Mongolia Adopts Daylight Saving Time (Again)

Just when I thought I had gotten to a country where I wouldn’t have to deal with changing all the clocks twice a year, the Mongolian government decided just a few weeks ago to adopt daylight saving time (DST).

So, a simplified history of DST in Mongolia:

First they didn’t have it.

Then they did (1960, and changing the time frame in 1985).

Then they didn’t (1999).

Then they did (2001).

Then they didn’t (2005).

Now they do.

At least some people are already on top of things and have changed the map on Wikipedia that shows which countries observe DST (blue), formerly observed DST (orange), and never observed DST (red):

Mongolia would be the big blue patch in the sea of orange that is the rest of Asia ("DaylightSaving-World-Subdivisions" by Paul Eggert - based on Image:BlankMap-World-Subdivisions.PNG, plus the data in the tz database, plus data in the maps on the INMS's Time Zones & Daylight Saving Time page.. Licensed under CC BY-SA 3.0 via Wikimedia Commons - http://commons.wikimedia.org/wiki/File:DaylightSaving-World-Subdivisions.png#/media/File:DaylightSaving-World-Subdivisions.png)

Mongolia would be the big blue patch in the sea of orange that is the rest of Asia (“DaylightSaving-World-Subdivisions” by Paul Eggert – based on Image:BlankMap-World-Subdivisions.PNG, plus the data in the tz database, plus data in the maps on the INMS’s Time Zones & Daylight Saving Time page.. Licensed under CC BY-SA 3.0 via Wikimedia Commons – http://commons.wikimedia.org/wiki/File:DaylightSaving-World-Subdivisions.png#/media/File:DaylightSaving-World-Subdivisions.png)

To complicate things, a huge number of people weren’t even aware that the government had decided to begin DST again, so many people didn’t change their clocks. After all, they don’t have the luxury(?) of being used to changing them twice a year. The time change was officially at 2am on Saturday, March 28, but those who weren’t aware of it (read: the vast majority of the parents of our students at the Bookbridge center) showed up an hour late to whatever they had going on. I knew many people would either forget or weren’t aware at all about the time change, so I posted in the Facebook group we made for our adult beginner’s English class to remind them so that they wouldn’t be late for the class I taught yesterday, but we don’t have a way to contact all the middle and high school students who come to our Bookbridge English classes. But hopefully everyone will be on the same page by Monday so I’m not the only one showing up to work on time.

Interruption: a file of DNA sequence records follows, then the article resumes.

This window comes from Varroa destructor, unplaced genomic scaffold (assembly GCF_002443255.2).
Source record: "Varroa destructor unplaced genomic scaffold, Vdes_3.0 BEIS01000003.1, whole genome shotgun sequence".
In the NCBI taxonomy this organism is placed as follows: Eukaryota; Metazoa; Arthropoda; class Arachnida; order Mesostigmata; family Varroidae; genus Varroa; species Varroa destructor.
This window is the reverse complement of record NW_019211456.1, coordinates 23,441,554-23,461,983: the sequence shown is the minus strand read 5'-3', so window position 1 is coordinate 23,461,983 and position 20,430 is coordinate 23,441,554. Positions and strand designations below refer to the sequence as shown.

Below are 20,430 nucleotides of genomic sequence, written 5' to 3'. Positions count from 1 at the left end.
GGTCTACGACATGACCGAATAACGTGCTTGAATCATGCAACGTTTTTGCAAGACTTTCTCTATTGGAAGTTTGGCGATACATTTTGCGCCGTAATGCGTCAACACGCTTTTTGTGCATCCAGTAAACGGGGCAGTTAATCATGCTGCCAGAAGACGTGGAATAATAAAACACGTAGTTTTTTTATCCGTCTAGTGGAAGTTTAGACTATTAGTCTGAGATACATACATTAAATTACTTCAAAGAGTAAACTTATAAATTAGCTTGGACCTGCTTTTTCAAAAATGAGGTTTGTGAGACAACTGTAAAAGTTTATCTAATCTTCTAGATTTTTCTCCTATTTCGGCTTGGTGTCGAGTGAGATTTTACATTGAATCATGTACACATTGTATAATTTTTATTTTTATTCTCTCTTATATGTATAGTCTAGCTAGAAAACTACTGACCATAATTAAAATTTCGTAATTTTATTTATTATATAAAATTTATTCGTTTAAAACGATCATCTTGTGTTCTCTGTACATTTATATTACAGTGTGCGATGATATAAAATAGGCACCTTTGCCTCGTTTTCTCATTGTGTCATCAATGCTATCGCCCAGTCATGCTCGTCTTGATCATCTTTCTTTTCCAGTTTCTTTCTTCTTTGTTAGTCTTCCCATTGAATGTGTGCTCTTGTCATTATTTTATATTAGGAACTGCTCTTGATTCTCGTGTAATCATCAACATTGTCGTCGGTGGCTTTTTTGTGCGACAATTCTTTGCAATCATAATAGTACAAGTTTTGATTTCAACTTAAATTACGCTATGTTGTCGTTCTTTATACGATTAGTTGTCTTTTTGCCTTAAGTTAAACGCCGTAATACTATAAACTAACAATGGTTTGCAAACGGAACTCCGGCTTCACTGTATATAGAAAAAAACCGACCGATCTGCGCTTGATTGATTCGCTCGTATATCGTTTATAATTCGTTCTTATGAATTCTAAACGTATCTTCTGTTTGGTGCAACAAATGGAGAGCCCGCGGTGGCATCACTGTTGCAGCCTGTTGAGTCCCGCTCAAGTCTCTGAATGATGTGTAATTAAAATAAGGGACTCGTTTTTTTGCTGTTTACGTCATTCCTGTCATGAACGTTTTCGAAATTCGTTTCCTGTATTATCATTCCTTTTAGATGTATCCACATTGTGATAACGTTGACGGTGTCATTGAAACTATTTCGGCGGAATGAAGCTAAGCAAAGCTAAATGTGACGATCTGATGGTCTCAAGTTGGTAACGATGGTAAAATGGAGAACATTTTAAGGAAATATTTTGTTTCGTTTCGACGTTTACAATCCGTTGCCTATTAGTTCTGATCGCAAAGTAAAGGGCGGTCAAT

And of course Mongolia’s DST doesn’t correspond with America’s, making it even more difficult to keep track of how many hours ahead I am of my family back home. When I first came to Mongolia, it was DST in America, and I was 12 hours ahead of my family on the east coast. But then when DST ended, I was 13 hours ahead. Then of course daylight saving started again in the US earlier in March. Back to 12 hours. And now daylight saving has started up in Mongolia, bringing it back to 13 hours. And of course DST ends at different times in each country as well (September in Mongolia, November in the US), so I get to deal with it even more in fall!

Maybe I’ll just bookmark this handy little web page that lets me know the official time here in the UB time zone and when the DST changes are for the next few years (unless, of course, the government decides to ditch it again).

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One thought on “Mongolia Adopts Daylight Saving Time (Again)

  1. Pingback: Spring Has Sprung! | Min in Mongolia

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